If you’re anything like me, you’re constantly looking for the next excellent gaming experience. Unfortunately for those of us on a modest budget, desirable titles are released with pretty much every passing month, without even mentioning the bumper Christmas period. That means some titles inevitably fall by the wayside; you watch helplessly as reviews are released and seemingly everyone else on the planet enjoys their shiny new game. Like that meme of Squidward looking through his window, only with less talking fish.
All hope is not lost though as you, being the savvy customer you are, know that prices are like bowling pins; made to fall. The next big sale is just around the corner, you will have your hands on the prize soon enough. Metaphors and dead memes aside, the competition we see in the gaming market today really is a good thing for us consumers, since it drives developers to try as hard as possible to grab our attention, with higher quality games and (thankfully for our wallets), affordable prices.
Case in point, I recently picked up Star Wars Battlefront 2 as part of the Xbox EA sale. Originally, I was put off by the mixed reviews of the game, unwilling to pay full price for something mired in such controversy. A year down the line though, sure I’ll throw a fraction of the price at you and see what I missed out on. Clearly, I was not alone in this thinking, as every online lobby I joined was littered with low-level players, or ‘scrubs’ as I kept being called. Unsurprisingly, I suffered a lot of defeats, seemingly aggravating my team-mates along the way too.
That got me thinking: is any of this actually worth it? It’s not too much fun losing, I’m at a severe disadvantage with equipment and joining a community in decline. Naturally, the answer to most of my issues is simply to ‘get good’ (another thing I constantly heard from fellow players), but the financial commitment I’ve made to this game pales in comparison to the other titles on my shelf, so what will drive me to do so? On the opposite side of the coin though, I don’t just want to add to a company’s bank account for no reason, especially EA; God knows they’ve already got enough out of me from FIFA alone.
Of course, single player games evade most of these problems by being almost entirely self contained. Battlefront’s campaign still looks, sounds and plays great, but frustration seeps in when you feel as if you’re missing out on the more substantial part of the package. For something like DOOM 2016 though, where the focus is clearly on the solo experience, sales are obviously nothing but great value. Hands down, the best deal I’ve ever seen was Celeste being released for free as part of Games with Gold this past January; yes I’m talking about Celeste again. As a platform not only to reward players, but to expose players to both an amazing game and a developer on the rise, these kind of schemes have no equal.
The conundrum of entering multiplayer games post launch has been playing on my mind for a while now. It’s damn hard to build an online meta that can both constantly reward and entice long-term platers to stick with the title, whilst also feeling accessible and not completely overwhelming to new players. But, at the end of the day, video games are meant to fulfil some kind of power fantasy, providing the innate satisfaction that comes with succeeding and completing tasks, overcoming obstacles with skill. This pre-requisite doesn’t lessen just because someone payed less for a title, the experience should be the same and I should be hooked just as intensely as someone who picked up the game on release day.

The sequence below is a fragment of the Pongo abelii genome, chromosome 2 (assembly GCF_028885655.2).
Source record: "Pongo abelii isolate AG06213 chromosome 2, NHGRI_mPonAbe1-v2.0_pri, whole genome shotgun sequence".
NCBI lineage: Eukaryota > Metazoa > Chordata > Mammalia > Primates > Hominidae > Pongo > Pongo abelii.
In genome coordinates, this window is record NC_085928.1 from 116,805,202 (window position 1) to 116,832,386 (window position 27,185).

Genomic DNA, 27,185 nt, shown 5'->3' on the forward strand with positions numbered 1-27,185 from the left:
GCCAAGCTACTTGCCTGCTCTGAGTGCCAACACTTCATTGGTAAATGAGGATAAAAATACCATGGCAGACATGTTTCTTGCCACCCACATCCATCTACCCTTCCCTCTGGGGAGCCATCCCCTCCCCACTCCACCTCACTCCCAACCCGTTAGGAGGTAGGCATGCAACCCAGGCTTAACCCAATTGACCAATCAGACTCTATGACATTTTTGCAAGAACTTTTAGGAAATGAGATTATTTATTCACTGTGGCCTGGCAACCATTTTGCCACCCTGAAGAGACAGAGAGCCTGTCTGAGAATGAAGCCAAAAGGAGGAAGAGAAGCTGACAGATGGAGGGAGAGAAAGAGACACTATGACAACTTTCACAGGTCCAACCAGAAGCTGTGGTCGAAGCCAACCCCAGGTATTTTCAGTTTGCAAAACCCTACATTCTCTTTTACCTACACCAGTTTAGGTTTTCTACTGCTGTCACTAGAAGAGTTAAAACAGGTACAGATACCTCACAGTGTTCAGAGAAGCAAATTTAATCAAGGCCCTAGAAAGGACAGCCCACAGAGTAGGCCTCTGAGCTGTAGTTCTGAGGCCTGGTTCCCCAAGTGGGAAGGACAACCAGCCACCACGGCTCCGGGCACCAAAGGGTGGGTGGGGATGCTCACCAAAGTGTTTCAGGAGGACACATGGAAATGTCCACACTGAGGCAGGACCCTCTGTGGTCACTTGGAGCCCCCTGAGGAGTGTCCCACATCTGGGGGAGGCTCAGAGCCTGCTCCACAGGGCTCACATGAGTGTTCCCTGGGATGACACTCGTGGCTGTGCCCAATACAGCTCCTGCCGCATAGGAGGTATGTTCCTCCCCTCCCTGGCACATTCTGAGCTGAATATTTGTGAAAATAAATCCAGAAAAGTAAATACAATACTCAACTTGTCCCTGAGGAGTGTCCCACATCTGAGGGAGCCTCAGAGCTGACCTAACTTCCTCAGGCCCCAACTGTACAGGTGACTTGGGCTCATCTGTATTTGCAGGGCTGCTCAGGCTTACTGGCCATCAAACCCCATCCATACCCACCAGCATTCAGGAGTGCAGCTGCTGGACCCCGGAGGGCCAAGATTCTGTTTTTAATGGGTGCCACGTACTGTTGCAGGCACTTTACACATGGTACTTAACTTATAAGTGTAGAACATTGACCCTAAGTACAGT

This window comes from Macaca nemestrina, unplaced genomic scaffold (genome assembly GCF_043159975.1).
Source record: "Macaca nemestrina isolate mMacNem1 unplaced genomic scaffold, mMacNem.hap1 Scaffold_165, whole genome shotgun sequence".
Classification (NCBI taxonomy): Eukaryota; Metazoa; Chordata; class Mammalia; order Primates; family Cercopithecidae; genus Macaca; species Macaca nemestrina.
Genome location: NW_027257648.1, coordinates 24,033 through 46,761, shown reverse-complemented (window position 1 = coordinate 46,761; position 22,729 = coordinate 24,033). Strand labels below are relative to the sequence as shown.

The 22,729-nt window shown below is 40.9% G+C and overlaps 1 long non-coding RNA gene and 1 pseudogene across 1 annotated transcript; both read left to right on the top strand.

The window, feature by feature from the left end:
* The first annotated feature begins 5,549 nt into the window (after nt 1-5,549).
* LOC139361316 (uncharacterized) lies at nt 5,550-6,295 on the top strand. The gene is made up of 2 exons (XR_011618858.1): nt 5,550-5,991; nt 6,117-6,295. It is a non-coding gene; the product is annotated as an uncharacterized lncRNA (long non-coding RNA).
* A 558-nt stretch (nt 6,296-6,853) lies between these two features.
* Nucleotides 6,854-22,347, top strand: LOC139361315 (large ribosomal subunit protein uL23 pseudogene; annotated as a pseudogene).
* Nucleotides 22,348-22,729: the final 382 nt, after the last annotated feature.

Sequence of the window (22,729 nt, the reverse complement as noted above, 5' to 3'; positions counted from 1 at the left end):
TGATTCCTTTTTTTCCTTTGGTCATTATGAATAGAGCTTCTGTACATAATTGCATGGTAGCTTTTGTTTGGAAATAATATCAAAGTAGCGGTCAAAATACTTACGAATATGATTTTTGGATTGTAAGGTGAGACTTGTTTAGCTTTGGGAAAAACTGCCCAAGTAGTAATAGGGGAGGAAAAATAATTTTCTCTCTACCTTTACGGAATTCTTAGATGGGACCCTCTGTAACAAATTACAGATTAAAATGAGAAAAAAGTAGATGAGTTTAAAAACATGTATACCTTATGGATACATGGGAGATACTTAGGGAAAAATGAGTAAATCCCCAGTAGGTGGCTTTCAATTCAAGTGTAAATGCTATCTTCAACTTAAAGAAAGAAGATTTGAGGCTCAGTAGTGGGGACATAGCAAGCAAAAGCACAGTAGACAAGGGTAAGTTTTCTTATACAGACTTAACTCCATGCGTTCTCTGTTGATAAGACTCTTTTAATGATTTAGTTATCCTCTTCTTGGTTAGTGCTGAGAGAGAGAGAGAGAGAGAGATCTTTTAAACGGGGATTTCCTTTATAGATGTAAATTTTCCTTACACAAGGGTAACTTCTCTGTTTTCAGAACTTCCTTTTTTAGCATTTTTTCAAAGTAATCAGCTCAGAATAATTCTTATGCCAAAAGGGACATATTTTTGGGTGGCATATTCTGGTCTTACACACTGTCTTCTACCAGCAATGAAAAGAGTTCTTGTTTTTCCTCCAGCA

As services such as the Xbox Game Pass begin to make games more readily available, becoming part of the bundle before price reductions occur, this should start to be more of an archaic problem relatively soon. Plus, like I said, there are often a whole bunch of newcomers who enter into the game simultaneously, so there is always at least a little fair competition to be found in these online matches. The fact of the matter is though, especially in titles featuring one on one competition, it really is a roll of the dice whether or not you are just walking into a public humiliation or not.
So, where do I stand now? Well, I don’t know, is the simple answer. Whist I’ve convinced myself that reduced price single player games are absolute steals, whereas online ventures are almost always a waste of money, I just know that come the next Steam sale all logic will fly out my head and I will once again be enticed by those low, low numbers. Is reduced play time an acceptable substitute for reduced price? I suppose that’s down to you as an individual. For me though, I’ll always be wondering what could have been. Thus, I’d rather stick to loving a few full-priced games deeply, rather than spreading my affection thinly over many cheaper experiences.